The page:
The incidence of EA/ED largely depends on definition, age, anesthetic technique, surgical procedure, and application of adjunct medication. Generally, it ranges from 10% to 50% (1,5,11,15–19), but may be as high as 80% (20,21).
Despite much scientific work that deals with pediatric EA/ED, its underlying cause remains obscure. Many factors related to anesthesia, surgery, the patient, and adjunct medication have been suggested to play a potential role in its initiation (Table 1).
Postanesthesia agitation has been noted more often with the newer, less soluble, inhaled anesthetics, such as desflurane and sevoflurane, than with other volatile ones. It has been postulated that rapid awakening after the use of the insoluble anesthetics may initiate EA/ED by worsening a child's underlying sense of apprehension when finding himself in an unfamiliar environment (9,22–24). Some parents claim the patient's behavior upon emergence was the same as when he was suddenly awakened from deep sleep (4). Older children and adults usually become oriented rapidly, whereas preschool-aged children, who are less able to cope with environmental stresses, tend to become agitated and delirious. However, recovery from propofol anesthesia which is also rapid, is smooth and pleasant. Several studies have shown that sevoflurane anesthesia is associated with a higher incidence of EA/ED compared with propofol (25–28). Similar results were obtained when desflurane/nitrous oxide anesthesia was compared with propofol/remifentanil anesthesia (29). Delaying emergence by a slow, stepwise decrease in the concentration of inspired sevoflurane at the end of surgery did not reduce the incidence of EA, and thus questions the role of abrupt awakening in the development of EA (30). Furthermore, Cole et al. (16) found a similar incidence of EA among children who entered the postanesthesia care unit (PACU) still asleep and those who entered awake. This study should be interpreted with caution, in that it was not a randomized, controlled trial.
Intrinsic Characteristics of an Anesthetic
Most authors have documented that EA/ED occurs more often after sevoflurane than after halothane anesthesia (11,15,20,23,31–36), which has been confirmed by the manufacturer itself (37). Only a limited number of relevant studies revealed no difference between the two anesthetics (17,22,38,39).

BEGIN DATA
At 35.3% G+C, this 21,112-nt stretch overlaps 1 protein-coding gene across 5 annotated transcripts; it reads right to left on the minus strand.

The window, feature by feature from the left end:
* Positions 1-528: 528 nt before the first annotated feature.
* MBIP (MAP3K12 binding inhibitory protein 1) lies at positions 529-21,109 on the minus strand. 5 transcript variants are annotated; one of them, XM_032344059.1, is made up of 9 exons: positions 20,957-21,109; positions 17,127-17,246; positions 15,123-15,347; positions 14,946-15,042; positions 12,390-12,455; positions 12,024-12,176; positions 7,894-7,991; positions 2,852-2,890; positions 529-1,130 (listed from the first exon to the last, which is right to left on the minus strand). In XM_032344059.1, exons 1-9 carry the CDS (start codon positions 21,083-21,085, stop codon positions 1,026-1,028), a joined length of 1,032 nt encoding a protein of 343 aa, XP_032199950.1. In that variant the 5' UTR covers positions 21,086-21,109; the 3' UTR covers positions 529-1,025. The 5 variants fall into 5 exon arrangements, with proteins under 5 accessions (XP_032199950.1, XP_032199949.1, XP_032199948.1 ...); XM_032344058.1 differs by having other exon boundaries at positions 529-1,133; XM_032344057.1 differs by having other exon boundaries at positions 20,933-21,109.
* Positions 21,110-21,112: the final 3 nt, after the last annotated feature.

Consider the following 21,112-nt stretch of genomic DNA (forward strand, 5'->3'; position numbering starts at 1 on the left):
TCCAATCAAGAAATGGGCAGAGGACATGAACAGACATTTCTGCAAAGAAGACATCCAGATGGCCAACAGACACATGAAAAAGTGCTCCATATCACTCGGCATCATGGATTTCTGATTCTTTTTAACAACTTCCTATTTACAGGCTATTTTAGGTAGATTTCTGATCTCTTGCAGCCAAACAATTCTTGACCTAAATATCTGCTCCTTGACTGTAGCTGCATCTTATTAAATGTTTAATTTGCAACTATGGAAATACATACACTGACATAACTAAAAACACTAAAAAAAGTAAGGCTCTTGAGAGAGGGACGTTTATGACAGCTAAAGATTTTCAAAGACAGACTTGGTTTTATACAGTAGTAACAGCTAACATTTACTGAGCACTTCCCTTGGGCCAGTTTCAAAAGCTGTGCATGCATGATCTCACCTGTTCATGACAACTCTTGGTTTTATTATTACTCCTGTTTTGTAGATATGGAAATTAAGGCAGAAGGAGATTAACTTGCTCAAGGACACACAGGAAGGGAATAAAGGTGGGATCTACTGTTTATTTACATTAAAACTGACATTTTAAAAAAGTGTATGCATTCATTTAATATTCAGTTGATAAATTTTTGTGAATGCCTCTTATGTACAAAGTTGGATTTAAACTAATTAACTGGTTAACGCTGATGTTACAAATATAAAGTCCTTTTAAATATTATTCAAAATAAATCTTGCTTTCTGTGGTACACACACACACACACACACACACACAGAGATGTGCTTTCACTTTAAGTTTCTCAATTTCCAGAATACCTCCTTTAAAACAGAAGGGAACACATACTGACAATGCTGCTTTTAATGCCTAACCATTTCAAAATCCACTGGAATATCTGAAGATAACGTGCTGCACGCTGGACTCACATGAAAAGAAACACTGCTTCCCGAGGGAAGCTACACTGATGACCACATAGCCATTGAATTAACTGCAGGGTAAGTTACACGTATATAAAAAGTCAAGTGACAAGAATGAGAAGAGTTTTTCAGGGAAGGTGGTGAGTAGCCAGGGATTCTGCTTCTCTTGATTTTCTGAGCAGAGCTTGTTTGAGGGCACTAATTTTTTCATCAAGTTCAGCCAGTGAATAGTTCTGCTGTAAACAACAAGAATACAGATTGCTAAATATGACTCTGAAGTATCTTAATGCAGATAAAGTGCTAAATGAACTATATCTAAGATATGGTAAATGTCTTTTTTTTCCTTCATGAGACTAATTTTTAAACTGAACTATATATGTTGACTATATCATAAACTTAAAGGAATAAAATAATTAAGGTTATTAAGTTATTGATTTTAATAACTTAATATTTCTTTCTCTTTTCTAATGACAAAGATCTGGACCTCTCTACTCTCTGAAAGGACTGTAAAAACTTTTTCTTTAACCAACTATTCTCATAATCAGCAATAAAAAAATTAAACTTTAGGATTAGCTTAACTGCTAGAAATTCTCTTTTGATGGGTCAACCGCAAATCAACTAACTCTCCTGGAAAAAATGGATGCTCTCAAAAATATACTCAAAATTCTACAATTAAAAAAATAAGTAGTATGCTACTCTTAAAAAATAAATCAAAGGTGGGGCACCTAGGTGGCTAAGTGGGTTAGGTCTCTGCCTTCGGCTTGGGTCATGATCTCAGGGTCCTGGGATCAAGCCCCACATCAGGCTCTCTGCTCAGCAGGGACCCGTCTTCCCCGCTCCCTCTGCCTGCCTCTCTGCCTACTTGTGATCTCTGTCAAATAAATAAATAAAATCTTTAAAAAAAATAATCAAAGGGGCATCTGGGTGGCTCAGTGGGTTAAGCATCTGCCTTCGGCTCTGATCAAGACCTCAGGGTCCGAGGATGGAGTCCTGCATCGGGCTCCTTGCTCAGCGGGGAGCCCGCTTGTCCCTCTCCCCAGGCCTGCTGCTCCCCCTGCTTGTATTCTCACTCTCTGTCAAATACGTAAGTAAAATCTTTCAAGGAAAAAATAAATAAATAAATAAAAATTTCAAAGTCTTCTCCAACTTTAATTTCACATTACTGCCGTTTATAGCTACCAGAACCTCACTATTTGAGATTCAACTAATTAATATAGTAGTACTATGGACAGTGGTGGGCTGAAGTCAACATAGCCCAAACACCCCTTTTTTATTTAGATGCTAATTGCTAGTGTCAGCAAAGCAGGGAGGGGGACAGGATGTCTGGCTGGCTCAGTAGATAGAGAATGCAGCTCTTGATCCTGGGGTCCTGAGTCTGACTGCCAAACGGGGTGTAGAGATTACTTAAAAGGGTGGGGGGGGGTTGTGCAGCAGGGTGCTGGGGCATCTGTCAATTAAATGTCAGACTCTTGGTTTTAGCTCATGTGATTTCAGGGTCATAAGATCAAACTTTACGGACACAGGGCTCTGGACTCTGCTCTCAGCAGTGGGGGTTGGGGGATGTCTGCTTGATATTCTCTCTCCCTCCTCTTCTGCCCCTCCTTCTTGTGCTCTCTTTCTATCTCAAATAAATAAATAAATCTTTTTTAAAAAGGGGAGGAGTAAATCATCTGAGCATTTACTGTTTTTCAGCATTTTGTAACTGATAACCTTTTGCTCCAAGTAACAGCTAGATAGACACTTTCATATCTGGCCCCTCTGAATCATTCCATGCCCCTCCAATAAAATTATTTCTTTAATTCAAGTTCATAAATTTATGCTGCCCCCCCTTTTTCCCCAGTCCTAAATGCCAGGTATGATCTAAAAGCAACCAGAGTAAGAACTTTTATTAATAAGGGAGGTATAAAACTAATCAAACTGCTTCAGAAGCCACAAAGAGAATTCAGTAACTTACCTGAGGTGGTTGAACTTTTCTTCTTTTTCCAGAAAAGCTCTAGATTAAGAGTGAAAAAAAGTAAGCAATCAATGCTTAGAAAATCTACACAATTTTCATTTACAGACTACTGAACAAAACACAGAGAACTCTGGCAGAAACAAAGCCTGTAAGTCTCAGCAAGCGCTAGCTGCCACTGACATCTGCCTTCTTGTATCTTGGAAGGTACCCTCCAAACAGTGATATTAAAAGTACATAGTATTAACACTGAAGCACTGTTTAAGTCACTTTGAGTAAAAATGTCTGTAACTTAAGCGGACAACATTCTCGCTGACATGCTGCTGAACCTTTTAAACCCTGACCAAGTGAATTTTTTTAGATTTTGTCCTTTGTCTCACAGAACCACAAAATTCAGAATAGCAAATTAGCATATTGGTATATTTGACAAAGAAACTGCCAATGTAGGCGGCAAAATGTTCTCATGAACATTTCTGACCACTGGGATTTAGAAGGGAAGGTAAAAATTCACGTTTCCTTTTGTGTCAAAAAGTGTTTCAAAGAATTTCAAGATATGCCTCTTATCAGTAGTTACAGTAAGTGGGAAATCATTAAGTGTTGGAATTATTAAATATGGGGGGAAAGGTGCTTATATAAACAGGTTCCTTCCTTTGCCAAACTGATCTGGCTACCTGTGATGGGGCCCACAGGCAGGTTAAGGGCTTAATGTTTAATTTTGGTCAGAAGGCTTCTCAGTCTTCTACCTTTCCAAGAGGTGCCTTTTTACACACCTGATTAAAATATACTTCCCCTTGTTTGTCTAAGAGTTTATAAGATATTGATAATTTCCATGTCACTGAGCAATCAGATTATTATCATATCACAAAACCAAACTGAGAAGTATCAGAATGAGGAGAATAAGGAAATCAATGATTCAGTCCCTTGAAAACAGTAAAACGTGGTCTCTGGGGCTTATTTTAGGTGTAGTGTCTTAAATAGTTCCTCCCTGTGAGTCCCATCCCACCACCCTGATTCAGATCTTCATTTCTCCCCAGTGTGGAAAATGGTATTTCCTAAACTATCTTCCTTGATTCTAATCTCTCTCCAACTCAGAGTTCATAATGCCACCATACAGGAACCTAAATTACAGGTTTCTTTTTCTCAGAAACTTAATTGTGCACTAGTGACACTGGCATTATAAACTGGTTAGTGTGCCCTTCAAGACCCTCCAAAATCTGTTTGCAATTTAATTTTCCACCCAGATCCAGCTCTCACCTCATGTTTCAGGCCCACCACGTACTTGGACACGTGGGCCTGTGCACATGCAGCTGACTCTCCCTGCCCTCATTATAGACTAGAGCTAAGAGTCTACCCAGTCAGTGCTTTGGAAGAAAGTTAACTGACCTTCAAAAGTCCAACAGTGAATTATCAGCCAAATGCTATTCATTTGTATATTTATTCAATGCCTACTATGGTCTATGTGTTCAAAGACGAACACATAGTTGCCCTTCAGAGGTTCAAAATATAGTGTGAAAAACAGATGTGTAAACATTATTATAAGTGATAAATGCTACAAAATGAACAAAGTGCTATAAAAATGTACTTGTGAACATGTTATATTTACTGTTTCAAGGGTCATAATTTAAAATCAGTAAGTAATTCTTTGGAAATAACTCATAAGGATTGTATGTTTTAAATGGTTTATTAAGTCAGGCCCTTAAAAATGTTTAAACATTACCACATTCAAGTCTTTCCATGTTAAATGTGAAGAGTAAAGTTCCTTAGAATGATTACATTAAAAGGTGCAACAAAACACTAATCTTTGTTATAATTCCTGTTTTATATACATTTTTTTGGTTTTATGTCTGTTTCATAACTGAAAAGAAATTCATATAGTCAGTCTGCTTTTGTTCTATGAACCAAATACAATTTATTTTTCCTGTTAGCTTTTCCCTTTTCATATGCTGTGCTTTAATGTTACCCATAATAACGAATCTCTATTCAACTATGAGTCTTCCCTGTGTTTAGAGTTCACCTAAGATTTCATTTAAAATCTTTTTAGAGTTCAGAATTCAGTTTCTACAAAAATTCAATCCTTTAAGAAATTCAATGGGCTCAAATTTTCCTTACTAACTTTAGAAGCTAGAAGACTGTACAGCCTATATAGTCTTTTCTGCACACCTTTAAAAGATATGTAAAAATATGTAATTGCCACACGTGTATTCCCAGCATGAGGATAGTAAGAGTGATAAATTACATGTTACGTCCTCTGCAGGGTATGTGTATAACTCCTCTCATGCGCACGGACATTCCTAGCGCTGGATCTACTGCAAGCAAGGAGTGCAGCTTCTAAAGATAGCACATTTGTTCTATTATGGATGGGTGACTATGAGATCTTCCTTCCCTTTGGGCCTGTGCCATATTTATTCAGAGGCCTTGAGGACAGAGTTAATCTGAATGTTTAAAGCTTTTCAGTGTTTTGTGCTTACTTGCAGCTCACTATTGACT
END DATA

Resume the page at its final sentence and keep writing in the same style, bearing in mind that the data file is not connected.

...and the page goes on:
Some authors have speculated that two unique, intrinsic characteristics of sevoflurane might account for the development of EA/ED (3). First, this anesthetic exerts an irritating side effect on the central nervous system (CNS). Second, although sevoflurane degradation products appear to cause no organ damage themselves, data are lacking on their possible interactions with other types of medications. Epileptiform activity has been reported during the use of sevoflurane anesthesia in both patients (40–43) and volunteers (44) with no medical history of seizures. However, such cases have been sporadic and have had an uneventful recovery. Furthermore, desflurane, which has no proconvulsant properties (45,46), has been associated with a similar (47), if not a greater incidence of EA when compared with sevoflurane (22). These facts suggest that the causality between the CNS effects of sevoflurane and EA/ED is unlikely. As for the eventual neurotoxic influence of sevoflurane degradation products, there is no supporting scientific evidence.
Postanesthesia agitation has been described not only with sevoflurane and desflurane, but also with isoflurane (5,16,19,48) and, to a much lesser extent, with halothane (16,49). Przybylo et al. (19) found significantly higher postanesthesia behavior assessment scores in children who were anesthetized for strabismus surgery with isoflurane than in those who were anesthetized with remifentanil. Other studies recorded the same incidence of ED with sevoflurane and isoflurane in children who were tracheally extubated while deeply anesthetized (25% and 40%, respectively) (48). In a prospective trial that included 521 children aged 3–7 yr who were scheduled for elective outpatient surgery, isoflurane was identified as an independent risk factor for EA (5). Children who received sevoflurane/isoflurane for the induction/maintenance of anesthesia were twice as likely to develop EA when compared with children who had any other anesthetic regimen (5). Considering that sevoflurane-induced electroencephalogram changes are similar to those observed during the administration of either desflurane or isoflurane (50,51), but different from changes recorded with halothane (52), EA/ED may be related to the similar CNS effects of these anesthetics, which may affect brain activity by interfering with the balance between neuronal synaptic inhibition and excitation in the CNS (42).
Postoperative pain has been the most confounding variable when assessing a child's behavior upon emergence because of the overlapping clinical picture with EA/ED. Inadequate pain relief may be the cause of agitation, particularly after short surgical procedures for which peak effects of analgesics may be delayed until the child is completely awake (17).